Walk, Don't Run. The HSC also noted that Tominiko's walk to his car was not reasonable suspicion of any criminal activity. "[T]he mere act of avoiding confrontation does not create an articulable suspicion." State v. Heapy, 113 Hawai'i 283, 294, 151 P.3d 764, 775 (2007). The HSC distinguished this case from Melear, where the defendant's flight from the police arose to probable cause. The HSC noted that in Melear, the defendant ran away after the police asked him to stop and show identification. But "[i]n this case, Tominiko mumbled something, walked to his car, and attempted to start it. Officer Stuart testified that Tominiko was the only person in the crowd that did not leave in a hurry."
So if you were to run away from a police officer that wanted your identification, that's probable cause. But here, if you simply mumble something and walk away, it's not. Like swimming pool rules: walk, don't run.
Two Seizures or just one? The HSC next took on the issue of how many seizures actually took place. The ICA concluded that there were two: the first arose when Officer Stuart told Tominiko to stop (and he didn't). The second arose when Tominiko stopped his car and when Officer Stuart caught up to him. The HSC rejected the ICA's conclusion and held that there was a single, unconstitutional seizure.
Under the Hawai'i Constitution, "we must evaluate the totality of the circumstances and decide whether or not a reasonably prudent person would believe he [or she] was free to go." State v. Quino, 74 Haw. 161, 170, 840 P.2d 358, 362 (1992). The HSC, relying on cases from other jurisdictions, held that police pursuit of a person can constitute a single, ongoing seizure. Commonwealth v. Matos, 672 A.2d 769 (Pa. 1996); Commonwealth v. Thibeau, 429 N.E.2d 1009 (Mass 1981). According to the HSC, "[i]f a seizure occurs when police officers start to chase a person, a seizure continues when the person runs after disobeying a command to stop." That meant that Tominiko was seized when Officer Stuart told him to stop and he continued to be seized when he took off and when the officer caught up to him. And when Officer Stuart saw the bottles in the car, Officer Stuart in a position he would not have been had Tominiko been free to go. See State v. Poaipuni, 98 Hawai'i 387, 49 P.3d 353 (2002). Thus, any evidence recovered as a result of the seizure should have been suppressed.
The Prosecutor's Saving Grace. In a footnote, the HSC carefully pointed out that this situation would have been quite different if the officer would have observed the contraband regardless of the officer's attempt to seize the person. In other words, prosecutors would have to show that the contraband would have been seen even if the officer hadn't attempted to seize the person.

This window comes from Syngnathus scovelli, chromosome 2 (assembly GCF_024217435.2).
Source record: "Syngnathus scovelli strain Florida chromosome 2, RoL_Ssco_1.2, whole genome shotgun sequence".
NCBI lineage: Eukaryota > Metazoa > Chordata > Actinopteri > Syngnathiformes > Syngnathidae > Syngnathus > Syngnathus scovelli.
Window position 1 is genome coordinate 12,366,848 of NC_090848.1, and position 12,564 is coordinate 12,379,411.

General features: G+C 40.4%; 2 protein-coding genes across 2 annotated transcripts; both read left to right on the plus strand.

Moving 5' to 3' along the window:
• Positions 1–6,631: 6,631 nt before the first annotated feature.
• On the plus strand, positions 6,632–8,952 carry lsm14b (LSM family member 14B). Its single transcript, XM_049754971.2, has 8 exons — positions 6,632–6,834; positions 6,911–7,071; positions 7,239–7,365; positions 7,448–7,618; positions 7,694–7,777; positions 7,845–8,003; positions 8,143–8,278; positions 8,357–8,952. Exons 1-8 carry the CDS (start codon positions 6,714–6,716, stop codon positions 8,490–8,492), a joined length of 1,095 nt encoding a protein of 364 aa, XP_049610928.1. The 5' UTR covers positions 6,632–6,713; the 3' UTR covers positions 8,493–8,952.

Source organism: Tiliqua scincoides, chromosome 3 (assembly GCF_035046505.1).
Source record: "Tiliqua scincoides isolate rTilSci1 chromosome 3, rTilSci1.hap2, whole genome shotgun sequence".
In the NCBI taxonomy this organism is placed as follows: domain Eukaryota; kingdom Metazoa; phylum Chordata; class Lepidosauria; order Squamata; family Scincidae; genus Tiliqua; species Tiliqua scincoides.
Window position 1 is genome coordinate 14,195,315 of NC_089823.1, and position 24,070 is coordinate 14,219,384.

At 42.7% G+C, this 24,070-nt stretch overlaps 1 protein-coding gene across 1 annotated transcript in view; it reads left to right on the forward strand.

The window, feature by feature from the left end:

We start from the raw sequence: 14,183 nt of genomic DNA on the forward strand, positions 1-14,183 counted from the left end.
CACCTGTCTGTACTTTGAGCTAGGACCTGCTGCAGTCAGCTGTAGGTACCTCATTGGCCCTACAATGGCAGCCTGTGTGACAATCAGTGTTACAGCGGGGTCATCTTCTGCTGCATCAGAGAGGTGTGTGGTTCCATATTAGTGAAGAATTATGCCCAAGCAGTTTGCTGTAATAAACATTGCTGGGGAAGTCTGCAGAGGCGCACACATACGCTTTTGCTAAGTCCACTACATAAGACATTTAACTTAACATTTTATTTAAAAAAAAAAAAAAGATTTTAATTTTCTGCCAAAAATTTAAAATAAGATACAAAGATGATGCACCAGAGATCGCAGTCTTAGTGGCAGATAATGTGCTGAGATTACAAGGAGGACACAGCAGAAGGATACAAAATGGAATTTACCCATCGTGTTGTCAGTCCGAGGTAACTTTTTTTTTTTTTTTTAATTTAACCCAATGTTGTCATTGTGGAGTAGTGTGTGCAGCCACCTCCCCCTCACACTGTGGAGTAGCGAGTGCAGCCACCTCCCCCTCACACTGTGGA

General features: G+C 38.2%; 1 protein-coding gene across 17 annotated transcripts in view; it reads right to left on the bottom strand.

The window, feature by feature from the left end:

And even if it were two Seizures, it Still Stays out. The prosecution cannot "use . . . evidence at trial which comes to light as a result of the exploitation of a previous illegal act of the police." State v. Fukusaku, 85 Hawai'i 462, 475, 946 P.2d 32, 45 (1997). Even if there were two distinct seizures, the evidence is fruit of the poisonous tree. The ultimate question is "[d]isregarding the prior illegality, would the police nevertheless have discovered the evidence?" State v. Poaipuni, 98 Hawai'i at 393, 49 P.3d at 359. Here, the officer had no evidence justifying Tominiko's arrest until he caught up to him and saw the beer bottles. This evidence obtained after the initial stop is a fruit of the poisonous tree because it was discovered by exploiting Officer Stuart's prior illegal seizure.
Justice Acoba's Dissent and Concurrence. Justice Acoba agreed with the HSC on the suppression issue. However, he disagreed with the majority's analysis on the sufficiency of the pleadings. Justice Acoba pointed out that a deficient pleading is a jurisdictional defect. State v. Cummings, 101 Hawai'i 139, 143, 63 P.3d 1109, 1113 (2003). The charge does more than provide notice of an offense. It must also state an offense in order confer jurisdiction. State v. Jendrusch, 58 Haw. 279, 281, 567 P.2d 1242, 1244 (1977); State v. Israel, 78 Hawai'i 66, 73, 890 P.2d 303. 310 (1995) ("omission of an essential element of the crime charged is a defect in substance rather than form."). Justice Acoba wrote that even under the liberal construction approach, the pleading for the OUI is inadequate. The no-insurance count was dismissed and there was no offense adequately stated that conferred jurisdiction. Justice Acoba turned to cases from other jurisdictions for the notion that once a charge is dismissed, it cannot be used by the factfinder for any purpose. See United States v. Holmes, 672 F.Supp.2d 739 (E.D. Va. 2009); People v. Harvey, 602 P.2d 396 (Cal. 1979); State v. Johnson, 2011 WL 2685606 (Conn. July 19, 2011). So for Justice Acoba, once a charge is dismissed, it cannot be used to construe the other count.
Justice Acoba also took issue with the liberal construction approach based on a failure to object. He pointed out that jurisdiction can and should be raised at any time in the course of a case. State v. Elliot, 77 Hawai'i 309, 311, 884 P.2d 372, 374 (1994). Moreover, as an appellate court, the HSC must make a sua sponte inquiry as to whether it has jurisdiction. If there is a jurisdictional defect, the court must dismiss the case. State v. Graybeard, 93 Hawai'i 513, 516, 6 P.3d 385, 388 (App. 2000).The Remedy? Tominiko II? Justice Acoba's remedy is telling. Because there was no jurisdiction, he would have remanded the case back to the district court with an order to dismiss without prejudice. That would have allowed them to bring the entire case back again. It would have meant the defense would have brought another motion to suppress and, if it was denied, it would have wound its way back up the HSC.